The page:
How can an idea for enhancing student success in higher education go from the drawing board to implementation and garner the funding necessary for success?
The Links, Incorporated, a national service organization of 12,000 professional women of color, is leading a collaboration between community colleges and Historically Black Colleges and Universities. The program pairs community colleges with nearby HBCUs in five targeted states.
The goal is to increase community college and HBCU graduation rates, as well as student transfer rates to HBCUs.
Developing the idea
Dorothy Cowser Yancy, chair of the national HBCU committee of The Links, Incorporated, and president of Shaw University, said several factors made the timing of the initiative fortunate. She noted that President Obama had just announced his 2020 college attainment goal; she had been asked to chair The Links, Incorporated, HBCU committee; and the panel was looking for a signature program with the potential for long-term impact.
To get the committee established and move the project forward, Yancy said she used her network of contacts among college presidents and others.
“Once you get the people you want to work with, you’ve got to figure out how to sell your idea,” Yancy reported.
She turned to her colleague on The Links, Incorporated, HBCU committee, Jacquelyn Madry-Taylor, to draft a white paper on the initiative to share with potential funders.
Yancy said potential funding organizations were an important source of advice in helping the committee refine its proposal. “We had too many states. Our dream was too big. We had to look at the metrics, how we’re going to assess it,” she said.
Yancy said keys to success of The Links, Incorporated, proposal included having a track record of winning grants in the past and being able to demonstrate that the project was going to be sustainable. “How can you put together a model that can be replicated and spread? We wanted it to spread to a lot of other schools,” she said.
Madry-Taylor noted that, before the committee could approach funders, it had to sell the project to the membership of The Links, Incorporated. Madry-Taylor is co-chair of the national HBCU committee of The Links, Incorporated, and senior adviser for research at UNCF Special Programs.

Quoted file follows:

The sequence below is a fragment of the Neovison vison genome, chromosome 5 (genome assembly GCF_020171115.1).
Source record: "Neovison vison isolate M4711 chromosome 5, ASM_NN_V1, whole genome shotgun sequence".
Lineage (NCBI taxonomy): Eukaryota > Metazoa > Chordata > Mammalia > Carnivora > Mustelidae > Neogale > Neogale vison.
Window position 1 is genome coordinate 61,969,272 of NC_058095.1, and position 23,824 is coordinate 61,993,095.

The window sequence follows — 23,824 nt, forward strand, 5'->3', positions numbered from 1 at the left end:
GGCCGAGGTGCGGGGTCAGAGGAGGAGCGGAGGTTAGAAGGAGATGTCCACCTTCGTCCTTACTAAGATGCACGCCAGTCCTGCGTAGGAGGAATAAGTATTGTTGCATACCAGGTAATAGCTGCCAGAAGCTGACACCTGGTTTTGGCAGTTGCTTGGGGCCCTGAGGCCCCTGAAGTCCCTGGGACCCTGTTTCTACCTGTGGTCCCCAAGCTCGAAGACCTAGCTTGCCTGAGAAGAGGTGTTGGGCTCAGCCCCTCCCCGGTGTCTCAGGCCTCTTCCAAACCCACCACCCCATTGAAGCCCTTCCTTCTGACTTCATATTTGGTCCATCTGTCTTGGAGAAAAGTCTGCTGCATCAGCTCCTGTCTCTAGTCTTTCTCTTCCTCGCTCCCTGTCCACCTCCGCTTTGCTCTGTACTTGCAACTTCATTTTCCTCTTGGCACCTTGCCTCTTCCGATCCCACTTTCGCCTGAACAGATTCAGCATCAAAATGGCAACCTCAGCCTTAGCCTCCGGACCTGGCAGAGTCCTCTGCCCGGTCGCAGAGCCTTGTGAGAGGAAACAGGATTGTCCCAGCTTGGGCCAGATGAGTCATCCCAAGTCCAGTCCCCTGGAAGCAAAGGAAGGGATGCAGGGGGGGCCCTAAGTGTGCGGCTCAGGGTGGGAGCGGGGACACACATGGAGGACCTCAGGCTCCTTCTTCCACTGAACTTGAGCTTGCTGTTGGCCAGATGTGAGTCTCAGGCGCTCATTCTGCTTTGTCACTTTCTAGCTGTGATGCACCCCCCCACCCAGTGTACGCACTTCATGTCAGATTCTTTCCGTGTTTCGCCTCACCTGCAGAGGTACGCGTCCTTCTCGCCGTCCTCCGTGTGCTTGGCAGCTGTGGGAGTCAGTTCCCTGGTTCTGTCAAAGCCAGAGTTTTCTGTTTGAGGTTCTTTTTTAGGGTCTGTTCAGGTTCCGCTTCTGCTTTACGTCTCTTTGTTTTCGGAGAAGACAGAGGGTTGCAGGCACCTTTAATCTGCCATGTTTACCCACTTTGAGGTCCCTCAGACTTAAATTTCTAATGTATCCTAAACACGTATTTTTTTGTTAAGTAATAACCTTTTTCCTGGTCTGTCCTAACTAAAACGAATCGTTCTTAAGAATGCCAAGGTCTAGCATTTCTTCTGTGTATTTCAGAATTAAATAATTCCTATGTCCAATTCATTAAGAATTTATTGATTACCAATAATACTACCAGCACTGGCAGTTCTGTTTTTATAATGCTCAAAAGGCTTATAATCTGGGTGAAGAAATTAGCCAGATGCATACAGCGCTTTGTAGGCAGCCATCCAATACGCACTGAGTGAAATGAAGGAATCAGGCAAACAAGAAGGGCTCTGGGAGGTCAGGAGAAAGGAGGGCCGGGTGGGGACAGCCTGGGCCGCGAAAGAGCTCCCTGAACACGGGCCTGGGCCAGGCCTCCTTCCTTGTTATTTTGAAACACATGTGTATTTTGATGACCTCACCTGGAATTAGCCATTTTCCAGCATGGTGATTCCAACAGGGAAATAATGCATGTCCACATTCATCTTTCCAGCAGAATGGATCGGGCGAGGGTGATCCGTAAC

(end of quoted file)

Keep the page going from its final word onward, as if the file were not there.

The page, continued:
She said the scope of the project was a compelling factor.
“By setting up a model like this, we’re showing the nation we can take a national problem and address it from a community-based organization that has joined forces with the higher education institutions, community colleges and HBCUs, other education partners, and our many chapters of The Links to make this happen,” Madry-Taylor reported.
She also advised that it’s important to find a champion for your project within a potential funding organization and to demonstrate a previous record of success.
Joyce Lanier, president of the James River Valley Chapter of The Links, Incorporated, also is a member of the national HBCU committee of The Links, Incorporated. She noted that members of her chapter and other Richmond, Va.-area chapters provided hands-on support to make the partnership between J. Sargeant Reynolds Community College
and Virginia Union University
Lanier reported that representatives of the two schools and The Links, Incorporated, chapter:
- Formed a governance team for the initiative.
- Helped develop student recruitment and application materials that included a Web page about the collaboration.
- Supported orientation sessions for participating students.
- Serve as mentors to the students and their family members.
“Many students at J. Sargeant Reynolds told us they would like to go to a four-year institution, but they don’t have the confidence to go to a large university,” Lanier reported. “They felt they needed a smaller, nurturing environment. This gives them an option they didn’t have before.”
The presidents of two Kentucky postsecondary institutions that are paired under the initiative noted that it offered an opportunity to strengthen existing relationships between them. Augusta Julian, president of Bluegrass Community and Technical College in Lexington, Ky., and Mary Evans Sias, president of Kentucky State University, Frankfort, Ky., agreed that the fact the two institutions already had a relationship made the decision to participate in The Links, Incorporated, program easy to make.
“Many of the students who come to us as a community college, they don’t necessarily see the future for themselves that we see for them,” Julian said. “If we can say, "‘Here is a way, here is support, here are mentors, and these are the people who can show you what you can do,’ this kind of clarity of vision and support that these students need is really the most important thing we have to offer.”
Sias said if her university were going to increase the number of students it retained and graduated, it would need more community college transfer students.
“This was an answer to a prayer,” Sias said. “We knew we had to do something. What wasn’t there was the funding. We needed people with vision who were willing to take a risk. Apples never grow close to the trunk of a tree; they always grow out on a limb.”
The session presentation is available from the USA Funds website.